Nine out of ten Americans age 65 and older receive Social Security benefits, according to the Social Security Administration, with benefits comprising nearly 40 percent of income for the elderly.
Affluent retirees surveyed by Spectrem’s Millionaire Corner paint a generally rosy picture of life in retirement. Seven-in-ten said that their decision to retire was voluntary rather than the result of layoffs or health issues, while more than two-thirds said they are living the lifestyle on which they had planned for retirement.
Securing a financially secure retirement does not just happen. For Affluent retirees who are most satisfied with their retirement lifestyle, half said that they had prepared a detailed budget as part of their retirement planning, while nearly 70 percent said they had worked with a financial advisor in planning a retirement investment strategy or arranging retirement income. More than three-fourths (76 percent) started using an advisor since they retired.
Retirement is one of the primary concerns among Affluent Americans, Spectrem’s Millionaire Corner research finds. Running out of money in retirement is the top financial fear, while not saving enough for retirement is the top financial regret.
Almost six-in-ten (56 percent) are concerned about being able to retire when they want, according to a 2014 Millionaire Corner wealth level study of non-Millionaire households with a net worth of at least $100,000 (not including primary residence). Retirement concerns were heightened among those ages 45-54 (66 percent) and younger than 45 (61 percent). A majority of Baby Boomers ages 55-64 (54 percent) are likewise concerned about being able to retire as envisioned.
What are the top retirement planning and aging issues facing Americans? Culled from a recent seminar conducted by the Personal Financial Planning Section of the American Institute of CPAs, Financial Planning magazine counted them down: In descending order:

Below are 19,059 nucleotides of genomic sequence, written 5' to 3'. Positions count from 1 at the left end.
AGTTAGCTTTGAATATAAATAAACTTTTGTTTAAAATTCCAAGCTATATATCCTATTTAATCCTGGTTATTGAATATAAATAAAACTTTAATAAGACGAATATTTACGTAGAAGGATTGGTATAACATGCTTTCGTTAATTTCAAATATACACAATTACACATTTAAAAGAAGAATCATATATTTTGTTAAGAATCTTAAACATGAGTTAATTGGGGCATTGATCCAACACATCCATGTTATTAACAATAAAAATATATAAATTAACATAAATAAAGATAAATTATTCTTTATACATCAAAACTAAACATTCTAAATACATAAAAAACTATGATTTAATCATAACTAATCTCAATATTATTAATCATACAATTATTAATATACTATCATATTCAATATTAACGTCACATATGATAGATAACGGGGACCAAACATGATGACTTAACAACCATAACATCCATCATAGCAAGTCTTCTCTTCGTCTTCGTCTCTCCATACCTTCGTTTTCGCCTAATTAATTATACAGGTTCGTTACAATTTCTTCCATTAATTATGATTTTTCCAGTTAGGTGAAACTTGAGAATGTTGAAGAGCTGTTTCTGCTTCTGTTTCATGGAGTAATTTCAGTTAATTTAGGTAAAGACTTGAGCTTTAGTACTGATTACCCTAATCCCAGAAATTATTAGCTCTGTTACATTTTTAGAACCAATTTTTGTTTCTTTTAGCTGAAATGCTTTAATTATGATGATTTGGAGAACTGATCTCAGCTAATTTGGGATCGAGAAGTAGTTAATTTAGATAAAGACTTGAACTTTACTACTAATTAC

Social Security is an increasingly important factor to consider in retirement planning. Social Security reserves are projected by some accounts to be fully depleted in 2033.Nine out of ten Americans age 65 and older receive Social Security benefits, according to the Social Security Administration, with benefits comprising nearly 40 percent of income for the elderly.
Deciding when to file for Social Security can impact retirement savings. One-third of Affluent investors surveyed by Millionaire Corner plan to wait until they are past their full retirement age to maximize their benefits. The highest percentage (35 percent) said they plan to wait until their full retirement age, while 17 percent intend to take their Social Security benefits as soon as they can.
Donald Liebenson writes news and features for Millionaire Corner. He has been published in the Chicago Tribune, The Chicago Sun-Times, The Los Angeles Times, Fiscal Times, Entertainment Weekly, Huffington Post, and other outlets. He has also served as a marketing writer for Chicago-based Questar Entertainment and distributor Baker & Taylor.
A graduate of the University of Southern California, he is married with a college-age son. He also writes extensively about entertainment.